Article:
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This article was published on March 25, 2021

First impressions: Gary Grigsby’s War in the East 2 improves upon a masterpiece

A sequel that gets everything right

First impressions: Gary Grigsby’s War in the East 2 improves upon a masterpiece
Tristan Greene
Story by

Tristan Greene

Editor, Neural by TNW

Tristan is a futurist covering human-centric artificial intelligence advances, quantum computing, STEM, physics, and space stuff. Pronouns: Tristan is a futurist covering human-centric artificial intelligence advances, quantum computing, STEM, physics, and space stuff. Pronouns: He/him

The first name in hardcore digital wargaming is back with Gary Grigsby’s War in the East 2I managed to get my hands on an early copy, so let’s dive in!

I’ve only spent a few hours with the sequel to the legendary strategy game that set the bar for historical accuracy and detail, but I can already tell you: our patience has been rewarded.

Gary Grigsby’s War in the East 2 (we’ll just call it East 2 going forward) comes more than a decade after the launch of the original. That might seem like an inflated development period, but we’re talking about one of the most in-depth strategy games ever made.

East 1 has an almost storied appeal with war gamers. It’s typically considered the penultimate “hard to learn, harder to master, and hardest to stop playing once you get into it” kind of game.

What’s new?

There are dozens upon dozens of changes to the game ranging from new features to quality of life upgrades. Those familiar with the original should have no problem jumping right in, but there’s still a lot of new things to get used to.

It looks like air combat has been entirely redone. There’s now a separate air phase where you can either let the AI handle ops or play the “game within a game” of meta-managing your flying units. I didn’t play with this too much, but I really enjoyed having air recon inform my ground movements in-between turns. It feels a lot more natural.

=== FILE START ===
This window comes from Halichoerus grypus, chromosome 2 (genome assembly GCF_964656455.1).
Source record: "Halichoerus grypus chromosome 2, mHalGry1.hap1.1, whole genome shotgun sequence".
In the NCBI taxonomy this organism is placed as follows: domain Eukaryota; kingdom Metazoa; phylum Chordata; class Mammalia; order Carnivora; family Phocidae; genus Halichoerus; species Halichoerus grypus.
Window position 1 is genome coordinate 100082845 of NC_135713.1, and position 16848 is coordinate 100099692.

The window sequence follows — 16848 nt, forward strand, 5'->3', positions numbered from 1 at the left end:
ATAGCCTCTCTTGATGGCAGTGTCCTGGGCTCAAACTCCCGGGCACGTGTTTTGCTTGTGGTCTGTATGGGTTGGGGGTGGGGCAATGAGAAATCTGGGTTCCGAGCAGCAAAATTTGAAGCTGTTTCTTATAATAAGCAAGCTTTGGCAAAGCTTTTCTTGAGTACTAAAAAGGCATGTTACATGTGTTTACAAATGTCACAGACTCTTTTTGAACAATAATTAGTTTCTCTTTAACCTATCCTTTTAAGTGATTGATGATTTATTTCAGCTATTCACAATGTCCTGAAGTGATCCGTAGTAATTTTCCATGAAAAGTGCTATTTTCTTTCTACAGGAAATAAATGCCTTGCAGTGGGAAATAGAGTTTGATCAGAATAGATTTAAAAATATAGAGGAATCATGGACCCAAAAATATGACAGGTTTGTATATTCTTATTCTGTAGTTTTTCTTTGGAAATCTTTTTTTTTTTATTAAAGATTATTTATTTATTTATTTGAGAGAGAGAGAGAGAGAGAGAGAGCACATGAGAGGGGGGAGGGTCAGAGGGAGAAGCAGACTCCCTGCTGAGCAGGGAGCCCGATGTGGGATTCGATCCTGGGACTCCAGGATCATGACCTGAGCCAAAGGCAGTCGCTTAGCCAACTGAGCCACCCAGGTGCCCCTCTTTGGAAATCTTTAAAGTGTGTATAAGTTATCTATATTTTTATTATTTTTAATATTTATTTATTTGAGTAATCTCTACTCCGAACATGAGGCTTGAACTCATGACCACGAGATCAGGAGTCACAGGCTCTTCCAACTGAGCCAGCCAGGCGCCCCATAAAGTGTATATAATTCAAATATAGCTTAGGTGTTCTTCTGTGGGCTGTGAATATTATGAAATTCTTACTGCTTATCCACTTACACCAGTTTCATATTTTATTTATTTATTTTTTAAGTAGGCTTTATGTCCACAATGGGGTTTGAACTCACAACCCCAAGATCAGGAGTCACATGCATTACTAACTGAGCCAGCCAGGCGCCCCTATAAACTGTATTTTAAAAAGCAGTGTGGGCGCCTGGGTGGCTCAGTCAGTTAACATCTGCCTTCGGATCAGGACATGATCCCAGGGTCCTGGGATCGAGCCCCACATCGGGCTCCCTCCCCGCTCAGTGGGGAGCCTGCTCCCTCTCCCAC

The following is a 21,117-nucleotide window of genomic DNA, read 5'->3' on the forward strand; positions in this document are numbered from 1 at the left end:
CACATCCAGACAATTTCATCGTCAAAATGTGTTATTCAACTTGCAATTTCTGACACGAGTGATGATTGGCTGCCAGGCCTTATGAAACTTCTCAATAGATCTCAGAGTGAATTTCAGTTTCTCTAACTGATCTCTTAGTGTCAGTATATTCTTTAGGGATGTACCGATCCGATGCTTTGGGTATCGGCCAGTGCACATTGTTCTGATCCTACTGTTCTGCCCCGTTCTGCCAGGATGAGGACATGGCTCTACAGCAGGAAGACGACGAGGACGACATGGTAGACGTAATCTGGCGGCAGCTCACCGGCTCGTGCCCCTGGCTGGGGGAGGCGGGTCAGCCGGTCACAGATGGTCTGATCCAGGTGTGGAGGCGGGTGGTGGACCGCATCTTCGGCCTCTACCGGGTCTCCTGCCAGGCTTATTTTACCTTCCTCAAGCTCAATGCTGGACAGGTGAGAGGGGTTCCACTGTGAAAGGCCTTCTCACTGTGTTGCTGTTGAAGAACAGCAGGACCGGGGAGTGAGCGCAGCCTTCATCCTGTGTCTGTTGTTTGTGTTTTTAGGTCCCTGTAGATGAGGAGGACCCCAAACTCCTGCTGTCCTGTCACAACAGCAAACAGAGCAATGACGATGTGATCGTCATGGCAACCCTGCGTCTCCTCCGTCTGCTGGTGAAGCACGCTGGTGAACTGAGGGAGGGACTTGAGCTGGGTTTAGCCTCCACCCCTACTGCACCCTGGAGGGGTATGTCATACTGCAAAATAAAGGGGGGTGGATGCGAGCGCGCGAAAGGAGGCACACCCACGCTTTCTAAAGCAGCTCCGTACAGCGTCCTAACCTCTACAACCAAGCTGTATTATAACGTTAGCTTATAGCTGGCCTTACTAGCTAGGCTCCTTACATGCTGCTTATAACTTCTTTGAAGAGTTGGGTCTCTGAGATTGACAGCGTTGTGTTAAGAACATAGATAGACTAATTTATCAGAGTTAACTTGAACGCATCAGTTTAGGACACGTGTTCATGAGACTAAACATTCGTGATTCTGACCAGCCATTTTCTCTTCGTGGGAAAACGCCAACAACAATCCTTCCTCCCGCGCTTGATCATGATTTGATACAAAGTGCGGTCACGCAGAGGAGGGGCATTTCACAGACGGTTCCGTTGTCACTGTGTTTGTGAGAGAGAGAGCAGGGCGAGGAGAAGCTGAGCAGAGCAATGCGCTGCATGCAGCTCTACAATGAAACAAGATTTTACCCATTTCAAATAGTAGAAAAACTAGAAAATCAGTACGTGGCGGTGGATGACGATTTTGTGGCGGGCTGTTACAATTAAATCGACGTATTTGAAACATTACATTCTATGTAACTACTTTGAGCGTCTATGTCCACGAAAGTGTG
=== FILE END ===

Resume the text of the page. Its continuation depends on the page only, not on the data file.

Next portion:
Ground combat is also vastly improved. It’s hard to gauge exactly where the changes are in just a few hours of gameplay, but it certainly feels like terrain plays a much bigger role. It also seems like things are handled at a more granular level in the game engine, the result of which is that it feels like there are greater rewards for micromanaging every piece on the board.

However, amazingly, it also feels like you’re punished much less for not micromanaging as much. You can now toss off the majority of the logistics and air duties to the AI in order to concentrate on pushing your battle lines forward and seizing objectives. It feels like having a toggle switch for “beer and pretzels mode” or “victory now mode.”

What’s better?

Besides everything? East 2 has been lovingly crafted from the original. This isn’t a spin-off, new take, or conceptual re-imagining. It’s what happens when developers make a beloved game, set it free into the world for a decade, and then make improvements based on the feedback.

[Read: How to use AI to better serve your customers]

For starters, East 2 isn’t just smarter and faster, it’s much easier to navigate. In fact, there’s so many quality of life upgrades, I’d dare go so far as to call it accessible to beginners. And I’m not the only one. Wargamer’s Callum Bains said much the same in their preview article.

Of course, by accessible, that doesn’t mean you can just load it up and dive in like a game of Pac Man. The game comes with a 520-page manual that’s absolutely chocked full of info. It also comes with several quick-info sheets, links to video tutorials, and several introductory scenarios.

[Related: How to get over the intimidation factor and start loving hardcore strategy games]

Perhaps the most interesting change in East 2 is the graphics. If you were expecting a complete overhaul to make it look sleek, modern, or fancy, you’re going to be very disappointed. The graphics are much more polished than the original’s, and they look great all the way up to 4K in my testing. But they’re decidedly retro now. I really dig the commitment to maintaining the original aesthetic while simultaneously making it workable in the post-standard-definition world. 

East 2 isn’t a disco with a gold-plated mahogany bar and a giant dance floor, it’s a dive-bar where you come to drink whiskey and win wars. Nobody cares how expensive the stools are. In other words, it still looks like a spreadsheet in 2021 because that’s just how it’s supposed to look.

If you don’t let the lack of snazzy animations and tanks that look like tanks put you off, you’ll realize that East 2 isn’t conceding good graphics. It’s giving you everything you need to enjoy the deepest possible command experience a WW2 video game has to offer – and absolutely nothing else.

What’s the verdict?

So far, I haven’t encountered any bugs or problems with the game. And I’ve appreciated and enjoyed everything that’s new or different that I’ve come across. But it’s going to take dozens of hours, if not hundreds, for me to decide whether it truly surpasses East 1. For now, I’m content saying I believe it’s a worthy sequel that improves on the original masterpiece.

Gary Grigsby’s War in the East 2 is only available on the Slitherine/Matrix home site here, starting today.

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